How to Roast a (Perfect) Turkey without Bags, Brine or Gallons of Hot Oil!

Time for my annual rant on how to cook a Thanksgiving Turkey.  Every year, thousands of lovely birds are done a HUGE disservice by being prepped and cooked poorly. 

For those of you who are unsure, or making plans to listen to Lynn Rosetto Kaspar’s “Turkey 
Confidential,” or those who simply make dried, shoe leather turkey year after year:  Listen up.  Here’s how do to perfect turkey, along with some of the whys.

Step #1: Choose a free-range or natural turkey.

Try organic.  Even better, get a heritage bird.  Here’s one cut of meat where I guarantee you will taste the difference. And you won’t have to worry about bad bugs from bad processing.

If you’re reading this at the last minute, file this advice for next year. The meat does make a difference, and no matter what a smoking deal those $8 turkeys at Safeway are, they taste like $8 birds.  Here’s why:  most of those birds are injected so that they will be “tender and moist,” but the injection carries with it a taste and must do something gross to the meat. Let’s not think about it.  Avoid at all costs.  Unless, of course, you are planning a party with turkey sandwiches only (the kind with cranberry mayo and maybe stuffing on dinner roles)–then, I say go for it.  Cheap, great way to entertain.
Step #2:  Thaw the turkey slowly in the fridge
If you bought a ice-cube turkey, this step is necessary.  It can take days to thaw in the fridge.  Your alternative is to put it in the sink in cold water that you change out every few hours.  This step takes a long time, too.  Be patient.  Trying to quickly thaw the bird will make it tough.
Step #3:  Prep the bird (wash, season, stuff and butter)
Wash the bird in cold water, remove innards and pat dry.  Then liberally salt (coarse kosher) and pepper  (cracked) the bird on the inside.  I stuff my turkeys with granny smith apples, chunks of yellow onion, and some fresh thyme for flavor.  (What you stuff the bird with will flavor the drippings–so keep this in mind–and avoid over-stuffing!).  Then I take soften unsalted butter and gently separate the breast skin from the meat.  You can do this by running your finger inside the breast skin very gently until you’ve made a kind of pocket up there.  Mash the soften butter with some thyme or other herb, and gently push it up under the skin. 

Then, rub the rest of the bird liberally with soften butter.  Salt and pepper and sprinkle with more fresh herb of choice (more thyme, for me).  

When this is done, turn the wings under, and put tin foil, shiny side down, securely over the breast. (The shiny side of tin foil reflects heat, so reflect it toward the bird).  You want the breast to cook a bit more slowly, without drying, to give the thighs time to cook.
Step #4:  Preheat the oven and know your roasting time.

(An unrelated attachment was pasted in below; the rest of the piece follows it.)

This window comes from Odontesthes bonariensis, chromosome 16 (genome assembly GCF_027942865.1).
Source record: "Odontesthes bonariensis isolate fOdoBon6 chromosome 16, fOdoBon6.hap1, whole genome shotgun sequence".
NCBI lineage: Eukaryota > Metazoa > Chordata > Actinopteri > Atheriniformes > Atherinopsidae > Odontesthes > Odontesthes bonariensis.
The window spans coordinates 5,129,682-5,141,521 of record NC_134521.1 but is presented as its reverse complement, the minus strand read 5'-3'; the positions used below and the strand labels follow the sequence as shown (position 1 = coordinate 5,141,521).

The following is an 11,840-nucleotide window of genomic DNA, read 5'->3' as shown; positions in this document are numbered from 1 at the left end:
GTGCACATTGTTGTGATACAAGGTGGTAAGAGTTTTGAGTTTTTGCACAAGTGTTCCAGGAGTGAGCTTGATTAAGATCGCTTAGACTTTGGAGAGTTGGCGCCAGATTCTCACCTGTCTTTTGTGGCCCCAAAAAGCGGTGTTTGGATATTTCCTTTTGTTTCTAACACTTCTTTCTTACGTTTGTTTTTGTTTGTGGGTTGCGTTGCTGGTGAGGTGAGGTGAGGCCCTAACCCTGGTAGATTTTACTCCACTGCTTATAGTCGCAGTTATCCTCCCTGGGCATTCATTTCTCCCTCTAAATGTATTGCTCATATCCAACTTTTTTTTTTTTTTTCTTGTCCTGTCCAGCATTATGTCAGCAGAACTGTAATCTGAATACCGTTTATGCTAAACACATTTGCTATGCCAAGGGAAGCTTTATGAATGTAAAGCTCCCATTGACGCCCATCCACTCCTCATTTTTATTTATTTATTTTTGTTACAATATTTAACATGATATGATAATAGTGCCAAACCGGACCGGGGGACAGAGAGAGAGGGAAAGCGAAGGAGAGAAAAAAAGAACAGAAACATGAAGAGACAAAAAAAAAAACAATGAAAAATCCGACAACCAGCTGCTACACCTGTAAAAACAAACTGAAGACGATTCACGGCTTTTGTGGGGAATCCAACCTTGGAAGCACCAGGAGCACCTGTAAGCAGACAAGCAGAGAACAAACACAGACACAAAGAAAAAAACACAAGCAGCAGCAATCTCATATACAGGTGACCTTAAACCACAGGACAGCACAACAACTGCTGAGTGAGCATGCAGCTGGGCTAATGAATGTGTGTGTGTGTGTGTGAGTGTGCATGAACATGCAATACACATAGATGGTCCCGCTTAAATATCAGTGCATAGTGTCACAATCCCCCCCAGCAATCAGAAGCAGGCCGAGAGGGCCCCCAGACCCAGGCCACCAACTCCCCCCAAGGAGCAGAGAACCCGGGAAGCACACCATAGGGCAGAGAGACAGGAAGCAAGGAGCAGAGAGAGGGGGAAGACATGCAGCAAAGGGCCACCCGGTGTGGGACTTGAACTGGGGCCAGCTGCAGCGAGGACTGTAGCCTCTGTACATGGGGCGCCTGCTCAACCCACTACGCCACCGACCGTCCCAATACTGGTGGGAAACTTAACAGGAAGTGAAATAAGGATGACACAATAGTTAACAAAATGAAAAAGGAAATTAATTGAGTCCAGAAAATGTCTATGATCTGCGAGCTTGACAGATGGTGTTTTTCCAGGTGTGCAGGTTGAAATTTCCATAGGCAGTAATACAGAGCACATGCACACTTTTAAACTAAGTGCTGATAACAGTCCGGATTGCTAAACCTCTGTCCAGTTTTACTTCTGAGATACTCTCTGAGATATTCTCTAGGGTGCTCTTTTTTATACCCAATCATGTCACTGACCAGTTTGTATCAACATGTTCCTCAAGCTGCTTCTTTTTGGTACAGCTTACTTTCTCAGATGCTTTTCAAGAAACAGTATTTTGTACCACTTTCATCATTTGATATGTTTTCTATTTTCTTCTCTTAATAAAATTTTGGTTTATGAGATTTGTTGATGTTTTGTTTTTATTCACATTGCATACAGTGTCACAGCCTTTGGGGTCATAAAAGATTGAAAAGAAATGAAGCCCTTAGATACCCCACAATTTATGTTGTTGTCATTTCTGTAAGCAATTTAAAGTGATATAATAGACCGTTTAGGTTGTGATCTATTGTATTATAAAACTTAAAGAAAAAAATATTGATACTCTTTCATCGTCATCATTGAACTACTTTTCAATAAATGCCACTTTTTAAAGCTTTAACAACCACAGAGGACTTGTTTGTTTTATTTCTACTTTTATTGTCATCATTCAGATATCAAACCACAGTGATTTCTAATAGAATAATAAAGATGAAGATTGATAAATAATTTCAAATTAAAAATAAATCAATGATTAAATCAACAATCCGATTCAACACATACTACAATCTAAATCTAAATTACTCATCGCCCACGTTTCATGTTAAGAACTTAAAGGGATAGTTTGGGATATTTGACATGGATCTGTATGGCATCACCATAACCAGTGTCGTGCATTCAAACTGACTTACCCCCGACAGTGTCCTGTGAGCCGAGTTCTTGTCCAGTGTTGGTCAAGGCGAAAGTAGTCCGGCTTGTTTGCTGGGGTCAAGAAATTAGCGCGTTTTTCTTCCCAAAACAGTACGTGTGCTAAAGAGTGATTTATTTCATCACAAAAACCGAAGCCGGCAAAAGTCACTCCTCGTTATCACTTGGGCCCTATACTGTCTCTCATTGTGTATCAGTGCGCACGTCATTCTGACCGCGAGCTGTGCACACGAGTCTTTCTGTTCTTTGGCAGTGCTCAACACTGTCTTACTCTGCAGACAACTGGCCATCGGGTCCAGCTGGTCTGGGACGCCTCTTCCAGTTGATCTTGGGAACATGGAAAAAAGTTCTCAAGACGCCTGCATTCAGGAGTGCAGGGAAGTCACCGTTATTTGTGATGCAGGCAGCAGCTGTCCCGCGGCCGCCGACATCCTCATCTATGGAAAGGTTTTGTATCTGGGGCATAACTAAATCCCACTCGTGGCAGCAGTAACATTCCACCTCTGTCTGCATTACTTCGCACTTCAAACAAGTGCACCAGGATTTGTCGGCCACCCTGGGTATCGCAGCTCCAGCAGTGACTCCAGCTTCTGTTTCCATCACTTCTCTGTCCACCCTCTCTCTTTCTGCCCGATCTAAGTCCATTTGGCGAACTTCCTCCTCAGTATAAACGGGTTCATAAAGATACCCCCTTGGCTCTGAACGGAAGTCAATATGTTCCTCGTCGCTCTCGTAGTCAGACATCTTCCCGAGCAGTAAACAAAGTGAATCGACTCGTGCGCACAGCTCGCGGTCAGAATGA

Turkeys should cook at 325.  I let mine sit out for a few hours to let it begin to come to room temp before roasting.  If you have salmonella nightmares, you can skip this step.  But I’ve never had a problem  Meat does better when it does not go from icy to hot in one step.
When you’re ready.  Pour about 2 cups of stock (or wine or half of each) into the bottom of the pan.  I don’t use a rack.  Roast using the following times, basting the turkey all over every 30 minutes.  Make sure you put the foil back on the breast each time. If the pan goes dry, add more stock.
File:Oven roasted brine-soaked turkey.jpg

For stuffed birds:
Plan on 20 minutes per pound.
For unstuffed birds:
15 minutes per pound is fine.

You can use the “juices run clear when the thigh is poked” method, or the “leg shaking method,” if you’re comfortable with those.  If not, get an insta-read thermometer (not any other kind), and check the thigh temperature and the internal temperature if you have actually cooked dressing in the turkey.  The internal temp should be 165 and the thigh should be 180 when done.  I take the bird out about 5-10 degrees before this temp because it will continue to cook out of the oven.  If the breast has not browned, you can take the tin foil off for the last 15 minutes and turn the oven up.  And BTW–all those lovely chocolately roasted turkeys on Bon Appetit and other magazines have motor oil rubbed on them!

Step #5:  Rest the bird

This step is important and not to be over looked.  Put the bird on a platter and tent with foil.  This step allows the juices to reabsorb and makes the meat more tender.  In the meantime, you can make the gravy from drippings and cook the stuffing if you didn’t put it in the bird.

How to make yummy, not gummy gravy:
Carefully drain about half the fat from the roasting pan and then put the pan on a burner (or two) on the stove.  Turn the heat to medium high.  When the drippings begin to stick, deglaze with cup white wine.  Stir with a wooden spoon, loosening whatever is stuck to the pan.  Turn down to medium and let reduce until thick.  This step concentrates the flavors and starts to build the gravy.  Then add 2 cups stock, bring to a simmer, and let reduce again until thick enough to coat the back of a spoon and stay there when you swipe your finger across it (your finger will leave a trail that stays in place).  Trust me, this gravy is much more flavorful than the kind made with milk and a roux.

Step #6: Use a sharp knife to carve
Nothing ruins meat faster than a dull knife.  

So get out the sharpener and make sure your carver is ready to do the job.

Happy Thanksgiving, and enjoy the turkey!

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